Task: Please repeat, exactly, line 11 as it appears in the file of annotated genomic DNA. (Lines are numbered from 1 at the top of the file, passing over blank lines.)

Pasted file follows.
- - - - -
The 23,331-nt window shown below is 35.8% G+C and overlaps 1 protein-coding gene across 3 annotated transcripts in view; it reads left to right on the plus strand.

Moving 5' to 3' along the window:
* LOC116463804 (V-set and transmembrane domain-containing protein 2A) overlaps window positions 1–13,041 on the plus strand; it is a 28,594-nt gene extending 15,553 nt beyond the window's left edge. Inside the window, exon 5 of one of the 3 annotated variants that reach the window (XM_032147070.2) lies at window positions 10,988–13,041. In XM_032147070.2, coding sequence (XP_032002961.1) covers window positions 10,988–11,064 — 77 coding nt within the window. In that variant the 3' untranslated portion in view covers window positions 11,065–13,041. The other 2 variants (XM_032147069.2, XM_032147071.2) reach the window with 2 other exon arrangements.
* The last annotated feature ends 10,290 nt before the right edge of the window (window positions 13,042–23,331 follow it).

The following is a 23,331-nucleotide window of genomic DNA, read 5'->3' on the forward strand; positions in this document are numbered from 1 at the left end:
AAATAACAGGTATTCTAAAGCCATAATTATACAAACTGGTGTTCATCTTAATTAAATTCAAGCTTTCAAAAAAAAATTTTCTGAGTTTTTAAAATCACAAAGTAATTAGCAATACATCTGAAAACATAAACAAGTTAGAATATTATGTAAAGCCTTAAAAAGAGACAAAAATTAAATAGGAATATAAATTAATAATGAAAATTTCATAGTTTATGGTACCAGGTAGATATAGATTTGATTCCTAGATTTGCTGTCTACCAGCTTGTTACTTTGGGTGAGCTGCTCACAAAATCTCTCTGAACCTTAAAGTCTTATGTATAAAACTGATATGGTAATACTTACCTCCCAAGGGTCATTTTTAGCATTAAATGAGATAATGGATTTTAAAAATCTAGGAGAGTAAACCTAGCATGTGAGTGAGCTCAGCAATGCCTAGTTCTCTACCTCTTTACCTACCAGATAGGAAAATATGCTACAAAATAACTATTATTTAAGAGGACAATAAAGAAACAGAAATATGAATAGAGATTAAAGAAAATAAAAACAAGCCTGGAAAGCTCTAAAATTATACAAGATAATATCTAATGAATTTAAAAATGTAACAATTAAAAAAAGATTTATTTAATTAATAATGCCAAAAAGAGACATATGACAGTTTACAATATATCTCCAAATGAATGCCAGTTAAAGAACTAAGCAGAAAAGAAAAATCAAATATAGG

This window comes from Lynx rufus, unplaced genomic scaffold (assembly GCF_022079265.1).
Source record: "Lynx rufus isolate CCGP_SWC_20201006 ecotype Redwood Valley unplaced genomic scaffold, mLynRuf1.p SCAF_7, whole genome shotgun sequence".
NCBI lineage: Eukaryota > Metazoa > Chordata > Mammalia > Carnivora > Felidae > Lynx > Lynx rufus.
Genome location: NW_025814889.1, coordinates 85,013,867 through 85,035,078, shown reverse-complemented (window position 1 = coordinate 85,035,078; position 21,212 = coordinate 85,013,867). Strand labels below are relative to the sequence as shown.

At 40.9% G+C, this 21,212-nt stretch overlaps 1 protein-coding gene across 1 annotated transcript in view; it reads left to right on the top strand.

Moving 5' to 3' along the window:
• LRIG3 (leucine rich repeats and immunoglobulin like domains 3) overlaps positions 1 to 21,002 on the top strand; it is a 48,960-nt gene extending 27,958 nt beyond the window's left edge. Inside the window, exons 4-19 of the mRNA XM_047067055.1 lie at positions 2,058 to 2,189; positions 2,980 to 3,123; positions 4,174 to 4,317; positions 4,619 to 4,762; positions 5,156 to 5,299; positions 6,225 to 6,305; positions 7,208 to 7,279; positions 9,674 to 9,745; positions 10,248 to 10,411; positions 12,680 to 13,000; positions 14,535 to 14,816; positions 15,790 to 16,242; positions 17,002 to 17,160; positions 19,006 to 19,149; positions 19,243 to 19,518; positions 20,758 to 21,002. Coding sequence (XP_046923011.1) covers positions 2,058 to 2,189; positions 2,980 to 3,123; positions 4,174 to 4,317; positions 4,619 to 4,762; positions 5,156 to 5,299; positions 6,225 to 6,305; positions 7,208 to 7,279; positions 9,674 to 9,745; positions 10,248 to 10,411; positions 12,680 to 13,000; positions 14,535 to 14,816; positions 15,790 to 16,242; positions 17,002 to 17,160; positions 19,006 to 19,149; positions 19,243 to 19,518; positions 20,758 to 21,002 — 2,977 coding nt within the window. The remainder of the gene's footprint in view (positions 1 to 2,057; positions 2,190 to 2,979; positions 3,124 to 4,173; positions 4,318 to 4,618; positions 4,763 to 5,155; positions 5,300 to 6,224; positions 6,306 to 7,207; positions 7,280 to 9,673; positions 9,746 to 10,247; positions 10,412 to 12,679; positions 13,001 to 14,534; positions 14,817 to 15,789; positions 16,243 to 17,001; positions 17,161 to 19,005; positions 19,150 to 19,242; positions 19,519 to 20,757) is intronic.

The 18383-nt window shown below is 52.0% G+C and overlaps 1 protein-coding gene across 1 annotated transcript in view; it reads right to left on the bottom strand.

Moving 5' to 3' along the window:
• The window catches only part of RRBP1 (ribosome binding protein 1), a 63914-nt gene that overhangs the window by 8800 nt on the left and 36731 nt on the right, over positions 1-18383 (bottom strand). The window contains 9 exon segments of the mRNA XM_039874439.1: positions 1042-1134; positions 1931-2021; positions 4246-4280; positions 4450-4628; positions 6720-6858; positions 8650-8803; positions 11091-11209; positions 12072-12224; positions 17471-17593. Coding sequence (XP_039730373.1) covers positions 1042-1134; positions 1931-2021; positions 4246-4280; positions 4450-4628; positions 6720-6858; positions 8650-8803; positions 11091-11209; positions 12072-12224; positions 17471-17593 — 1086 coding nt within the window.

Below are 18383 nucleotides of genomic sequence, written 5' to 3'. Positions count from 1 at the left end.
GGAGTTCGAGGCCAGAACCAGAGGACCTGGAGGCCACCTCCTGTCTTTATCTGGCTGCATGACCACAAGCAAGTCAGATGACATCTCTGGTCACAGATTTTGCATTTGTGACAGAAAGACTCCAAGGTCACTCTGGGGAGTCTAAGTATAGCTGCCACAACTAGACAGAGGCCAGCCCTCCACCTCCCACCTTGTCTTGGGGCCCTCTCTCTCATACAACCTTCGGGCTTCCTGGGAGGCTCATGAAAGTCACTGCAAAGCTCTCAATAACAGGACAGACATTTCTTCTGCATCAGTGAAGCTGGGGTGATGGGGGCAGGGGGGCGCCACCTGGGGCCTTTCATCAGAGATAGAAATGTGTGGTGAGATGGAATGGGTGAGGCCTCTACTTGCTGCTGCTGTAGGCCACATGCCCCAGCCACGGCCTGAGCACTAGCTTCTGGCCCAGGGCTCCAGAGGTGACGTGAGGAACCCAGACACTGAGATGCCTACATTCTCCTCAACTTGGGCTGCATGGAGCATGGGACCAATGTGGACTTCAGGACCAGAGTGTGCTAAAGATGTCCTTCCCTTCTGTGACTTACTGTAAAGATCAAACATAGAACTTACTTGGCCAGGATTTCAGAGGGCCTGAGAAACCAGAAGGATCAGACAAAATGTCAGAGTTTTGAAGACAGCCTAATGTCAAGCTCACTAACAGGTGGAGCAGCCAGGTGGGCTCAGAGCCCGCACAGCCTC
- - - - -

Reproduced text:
At 40.9% G+C, this 21,212-nt stretch overlaps 1 protein-coding gene across 1 annotated transcript in view; it reads left to right on the top strand.